>   - *Memcached *(like) *integration* - DirectMemory can be seen as an
>   embedded memcached and adoption its protocol would be a good fit for
>   replacing it in distributed scenarios most of all when it's used by java
>   applications
>   - *Scala, Clojure and other jvm languages* integration - emerging
>   technologies that deserve attention. Should I have 48 hours days I would use
>   the other 24 to improve my scala skills and rewrite DirectMemory can with it
:-) If we can write the project with a democratic/well know language
it's IMHO better for adoption and increasing community (at least the
plugin mechanism can have an option to run plugins write in other
> *Miscellanea*
> There are of course a lot of things that are not essential but could be
> investigated
>   - *HugeArrayList, FastMap*, etc... DirectMemory currently uses Guava for
>   the Map and ArrayList (I know it's not thread safe but it could be really
>   not required) for the Pointer's index. Evaluation of  other fast and low
>   memory impact Map and List implementation could possibly bring performance
>   improvements
>   - *Reliability improvements* - DirectMemory is fast also because it
>   sacrifices reliability - is it always a good trade-off? Could we provide
>   configuration or pluggable implementation for different usage scenarios,
>   maybe at list for the MemoryManager? Or even transactionality?
>   - *Would hadoop need off-heap* caching? (this is a good one)
> *Build, Test and Continuous integration strategy *
> *The overall point for DM is testing for performance with large quantities
> of memory - where the minimum should be more than the average 2GB used by
> web applications - the more the better.*
>   - *Testing infrastructure* - I currently use an amazon machine with 16+GB
>   RAM (which costs ~$1 per hour), a bit tedious and time consuming to startup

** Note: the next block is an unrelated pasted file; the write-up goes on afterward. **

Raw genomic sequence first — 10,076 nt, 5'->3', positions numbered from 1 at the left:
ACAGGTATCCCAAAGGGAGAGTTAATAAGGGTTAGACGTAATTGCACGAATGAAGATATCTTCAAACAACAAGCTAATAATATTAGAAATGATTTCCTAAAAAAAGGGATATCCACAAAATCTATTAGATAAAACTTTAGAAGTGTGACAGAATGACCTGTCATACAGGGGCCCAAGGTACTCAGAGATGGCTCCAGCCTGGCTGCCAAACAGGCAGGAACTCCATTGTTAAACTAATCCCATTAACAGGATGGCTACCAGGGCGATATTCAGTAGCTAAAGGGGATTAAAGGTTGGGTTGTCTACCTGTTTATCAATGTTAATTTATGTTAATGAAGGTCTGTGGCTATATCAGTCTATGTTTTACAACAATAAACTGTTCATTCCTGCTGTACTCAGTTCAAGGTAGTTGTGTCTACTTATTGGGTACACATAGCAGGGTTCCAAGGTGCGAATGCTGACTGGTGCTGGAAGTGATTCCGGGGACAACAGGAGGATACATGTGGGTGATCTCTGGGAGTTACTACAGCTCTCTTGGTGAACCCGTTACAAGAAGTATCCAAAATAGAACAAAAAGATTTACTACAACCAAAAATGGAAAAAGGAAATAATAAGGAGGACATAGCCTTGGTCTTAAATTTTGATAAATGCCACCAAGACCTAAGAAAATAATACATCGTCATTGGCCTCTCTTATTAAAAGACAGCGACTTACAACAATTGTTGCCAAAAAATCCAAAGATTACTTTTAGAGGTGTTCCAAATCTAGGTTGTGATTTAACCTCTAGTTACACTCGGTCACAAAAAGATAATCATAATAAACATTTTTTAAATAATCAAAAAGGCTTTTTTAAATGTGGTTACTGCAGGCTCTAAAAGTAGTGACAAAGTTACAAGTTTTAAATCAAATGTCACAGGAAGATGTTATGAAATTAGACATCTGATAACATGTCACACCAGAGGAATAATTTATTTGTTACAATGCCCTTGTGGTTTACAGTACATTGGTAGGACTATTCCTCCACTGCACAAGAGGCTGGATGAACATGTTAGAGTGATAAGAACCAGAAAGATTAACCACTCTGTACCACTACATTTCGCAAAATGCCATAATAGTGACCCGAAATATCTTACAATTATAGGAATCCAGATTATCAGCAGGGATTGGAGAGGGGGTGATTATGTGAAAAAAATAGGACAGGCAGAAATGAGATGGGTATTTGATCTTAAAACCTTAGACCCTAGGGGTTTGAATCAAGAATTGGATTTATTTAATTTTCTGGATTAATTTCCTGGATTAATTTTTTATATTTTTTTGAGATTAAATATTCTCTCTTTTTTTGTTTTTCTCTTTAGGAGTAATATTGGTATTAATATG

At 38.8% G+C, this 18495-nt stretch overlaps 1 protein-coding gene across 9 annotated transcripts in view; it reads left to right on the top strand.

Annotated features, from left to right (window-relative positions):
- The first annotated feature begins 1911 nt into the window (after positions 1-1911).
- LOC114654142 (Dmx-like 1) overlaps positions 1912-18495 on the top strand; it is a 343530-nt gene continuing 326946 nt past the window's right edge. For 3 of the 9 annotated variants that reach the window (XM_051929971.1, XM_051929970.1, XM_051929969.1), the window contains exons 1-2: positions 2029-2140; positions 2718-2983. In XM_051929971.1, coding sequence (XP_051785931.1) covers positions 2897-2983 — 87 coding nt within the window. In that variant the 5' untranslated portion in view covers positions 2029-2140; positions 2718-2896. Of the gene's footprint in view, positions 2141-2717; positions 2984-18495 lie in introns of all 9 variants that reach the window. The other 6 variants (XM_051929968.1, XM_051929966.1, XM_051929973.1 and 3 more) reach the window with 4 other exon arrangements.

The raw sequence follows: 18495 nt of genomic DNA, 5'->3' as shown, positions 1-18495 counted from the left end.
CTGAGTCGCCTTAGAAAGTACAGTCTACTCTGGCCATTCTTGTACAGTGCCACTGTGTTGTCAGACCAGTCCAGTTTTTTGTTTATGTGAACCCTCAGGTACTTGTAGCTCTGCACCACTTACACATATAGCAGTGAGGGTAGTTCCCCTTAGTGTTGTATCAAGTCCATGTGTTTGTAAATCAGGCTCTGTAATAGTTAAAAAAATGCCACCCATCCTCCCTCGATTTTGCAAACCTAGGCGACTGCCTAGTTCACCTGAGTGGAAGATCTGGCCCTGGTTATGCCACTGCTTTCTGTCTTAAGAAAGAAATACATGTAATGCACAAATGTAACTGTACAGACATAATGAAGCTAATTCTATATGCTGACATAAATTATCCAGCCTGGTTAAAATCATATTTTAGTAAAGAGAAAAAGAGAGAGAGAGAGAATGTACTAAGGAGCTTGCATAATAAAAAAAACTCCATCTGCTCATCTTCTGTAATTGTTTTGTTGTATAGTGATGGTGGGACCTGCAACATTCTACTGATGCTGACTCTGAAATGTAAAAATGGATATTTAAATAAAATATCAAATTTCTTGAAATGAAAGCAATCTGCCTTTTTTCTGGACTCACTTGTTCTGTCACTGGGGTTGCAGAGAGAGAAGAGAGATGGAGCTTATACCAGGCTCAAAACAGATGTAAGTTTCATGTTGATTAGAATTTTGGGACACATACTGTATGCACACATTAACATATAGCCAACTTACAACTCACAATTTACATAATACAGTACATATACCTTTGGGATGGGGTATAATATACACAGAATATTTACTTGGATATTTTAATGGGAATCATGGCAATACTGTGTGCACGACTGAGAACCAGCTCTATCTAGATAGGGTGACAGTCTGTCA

>   and to deploy on (would require some scripting) and of course continuous
>   performance testing is too expensive - alternatives?
>   - *Branching strategy* - I don't like feature branches - I believe
>   feature composability should not be done at the SCM level - (and SVN is
>   probably a bit too slow for them) and don't believe in using just release
>   branches. Don't know whether there's an apache standard but I usually work
>   with *spike* branches (where a spike is more than a single feature and
>   less than a whole release) and then publish on release branches tagging for
>   events (production, distribution, etc). Does it sound good for you?
>   - *Binary packaging and demo applications* - I used to provide a binary
>   distribution and a simple web application to test against but it simply was
>   too effort for me alone
>   - *OSGi bundling* - it costs very little and can be quite useful
>   - *Maven repository *- I've applied for a sonatype repo registration but
>   simply didn't have enough time to complete it and I'm using a github folder
>   as a repository. I guess that artifacts would naturally go in apache repos,
>   from now on, right?
Yes is synched to central.
>   - *Testing and certification* over different JVMs and OS (sun, openjdk,
>   ibm, windows, linux, AIX? Solaris?)
> *Roadmap*
> I would say that intensive performance testing and certification would make
> a solid 0.7 GA release; heap and file storages inclusion would make a pretty
> good 1.0 (the distributed storage would make it incredible!)
> Waiting forward for your feedback.
> Cheers,
>     Raffaele

Sorry but for some points I didn't have yet the time to have a look at
the code :-(

Olivier Lamy
Talend : |